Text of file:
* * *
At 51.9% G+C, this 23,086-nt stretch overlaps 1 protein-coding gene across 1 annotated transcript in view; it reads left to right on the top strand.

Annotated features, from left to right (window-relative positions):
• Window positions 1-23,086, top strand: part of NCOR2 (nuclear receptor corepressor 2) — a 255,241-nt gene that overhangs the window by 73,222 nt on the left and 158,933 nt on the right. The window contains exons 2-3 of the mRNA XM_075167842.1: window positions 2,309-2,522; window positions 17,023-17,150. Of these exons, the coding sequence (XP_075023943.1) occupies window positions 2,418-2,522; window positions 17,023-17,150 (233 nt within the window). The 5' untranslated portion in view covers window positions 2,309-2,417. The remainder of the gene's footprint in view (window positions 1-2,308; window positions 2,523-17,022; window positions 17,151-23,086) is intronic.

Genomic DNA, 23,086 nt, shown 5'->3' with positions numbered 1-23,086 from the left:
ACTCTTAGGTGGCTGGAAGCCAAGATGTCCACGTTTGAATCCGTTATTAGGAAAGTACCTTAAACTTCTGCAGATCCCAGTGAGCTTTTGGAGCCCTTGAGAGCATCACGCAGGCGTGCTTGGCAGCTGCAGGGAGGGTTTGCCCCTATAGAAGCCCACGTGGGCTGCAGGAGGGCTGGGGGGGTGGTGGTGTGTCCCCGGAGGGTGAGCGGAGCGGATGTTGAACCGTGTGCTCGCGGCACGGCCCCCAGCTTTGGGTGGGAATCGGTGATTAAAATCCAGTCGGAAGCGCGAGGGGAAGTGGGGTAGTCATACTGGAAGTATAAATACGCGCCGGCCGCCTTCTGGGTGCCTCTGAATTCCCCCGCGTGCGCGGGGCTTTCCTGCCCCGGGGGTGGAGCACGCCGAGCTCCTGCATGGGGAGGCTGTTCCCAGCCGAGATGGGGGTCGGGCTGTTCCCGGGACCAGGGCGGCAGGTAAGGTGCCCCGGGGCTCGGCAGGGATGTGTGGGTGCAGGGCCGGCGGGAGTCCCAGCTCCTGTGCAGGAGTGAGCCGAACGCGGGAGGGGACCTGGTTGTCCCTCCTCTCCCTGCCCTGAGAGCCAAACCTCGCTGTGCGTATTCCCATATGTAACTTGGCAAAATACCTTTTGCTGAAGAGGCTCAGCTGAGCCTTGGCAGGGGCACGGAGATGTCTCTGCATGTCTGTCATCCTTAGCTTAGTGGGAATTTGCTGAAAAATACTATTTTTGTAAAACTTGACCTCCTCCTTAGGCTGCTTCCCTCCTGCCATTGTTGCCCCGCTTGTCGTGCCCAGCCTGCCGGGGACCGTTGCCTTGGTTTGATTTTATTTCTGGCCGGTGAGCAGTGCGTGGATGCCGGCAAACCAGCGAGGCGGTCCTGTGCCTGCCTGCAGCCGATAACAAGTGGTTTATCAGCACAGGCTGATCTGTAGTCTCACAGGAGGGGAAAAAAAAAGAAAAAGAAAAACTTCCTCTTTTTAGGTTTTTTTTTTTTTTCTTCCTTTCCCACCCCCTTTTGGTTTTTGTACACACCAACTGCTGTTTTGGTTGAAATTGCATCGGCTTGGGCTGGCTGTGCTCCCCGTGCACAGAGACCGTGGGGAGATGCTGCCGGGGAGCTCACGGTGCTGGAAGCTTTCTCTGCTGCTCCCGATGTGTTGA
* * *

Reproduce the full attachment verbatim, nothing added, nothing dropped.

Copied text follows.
At 51.9% G+C, this 23,086-nt stretch overlaps 1 protein-coding gene across 1 annotated transcript in view; it reads left to right on the top strand.

Annotated features, from left to right (window-relative positions):
• Window positions 1-23,086, top strand: part of NCOR2 (nuclear receptor corepressor 2) — a 255,241-nt gene that overhangs the window by 73,222 nt on the left and 158,933 nt on the right. The window contains exons 2-3 of the mRNA XM_075167842.1: window positions 2,309-2,522; window positions 17,023-17,150. Of these exons, the coding sequence (XP_075023943.1) occupies window positions 2,418-2,522; window positions 17,023-17,150 (233 nt within the window). The 5' untranslated portion in view covers window positions 2,309-2,417. The remainder of the gene's footprint in view (window positions 1-2,308; window positions 2,523-17,022; window positions 17,151-23,086) is intronic.

Genomic DNA, 23,086 nt, shown 5'->3' with positions numbered 1-23,086 from the left:
ACTCTTAGGTGGCTGGAAGCCAAGATGTCCACGTTTGAATCCGTTATTAGGAAAGTACCTTAAACTTCTGCAGATCCCAGTGAGCTTTTGGAGCCCTTGAGAGCATCACGCAGGCGTGCTTGGCAGCTGCAGGGAGGGTTTGCCCCTATAGAAGCCCACGTGGGCTGCAGGAGGGCTGGGGGGGTGGTGGTGTGTCCCCGGAGGGTGAGCGGAGCGGATGTTGAACCGTGTGCTCGCGGCACGGCCCCCAGCTTTGGGTGGGAATCGGTGATTAAAATCCAGTCGGAAGCGCGAGGGGAAGTGGGGTAGTCATACTGGAAGTATAAATACGCGCCGGCCGCCTTCTGGGTGCCTCTGAATTCCCCCGCGTGCGCGGGGCTTTCCTGCCCCGGGGGTGGAGCACGCCGAGCTCCTGCATGGGGAGGCTGTTCCCAGCCGAGATGGGGGTCGGGCTGTTCCCGGGACCAGGGCGGCAGGTAAGGTGCCCCGGGGCTCGGCAGGGATGTGTGGGTGCAGGGCCGGCGGGAGTCCCAGCTCCTGTGCAGGAGTGAGCCGAACGCGGGAGGGGACCTGGTTGTCCCTCCTCTCCCTGCCCTGAGAGCCAAACCTCGCTGTGCGTATTCCCATATGTAACTTGGCAAAATACCTTTTGCTGAAGAGGCTCAGCTGAGCCTTGGCAGGGGCACGGAGATGTCTCTGCATGTCTGTCATCCTTAGCTTAGTGGGAATTTGCTGAAAAATACTATTTTTGTAAAACTTGACCTCCTCCTTAGGCTGCTTCCCTCCTGCCATTGTTGCCCCGCTTGTCGTGCCCAGCCTGCCGGGGACCGTTGCCTTGGTTTGATTTTATTTCTGGCCGGTGAGCAGTGCGTGGATGCCGGCAAACCAGCGAGGCGGTCCTGTGCCTGCCTGCAGCCGATAACAAGTGGTTTATCAGCACAGGCTGATCTGTAGTCTCACAGGAGGGGAAAAAAAAAGAAAAAGAAAAACTTCCTCTTTTTAGGTTTTTTTTTTTTTTCTTCCTTTCCCACCCCCTTTTGGTTTTTGTACACACCAACTGCTGTTTTGGTTGAAATTGCATCGGCTTGGGCTGGCTGTGCTCCCCGTGCACAGAGACCGTGGGGAGATGCTGCCGGGGAGCTCACGGTGCTGGAAGCTTTCTCTGCTGCTCCCGATGTGTTGA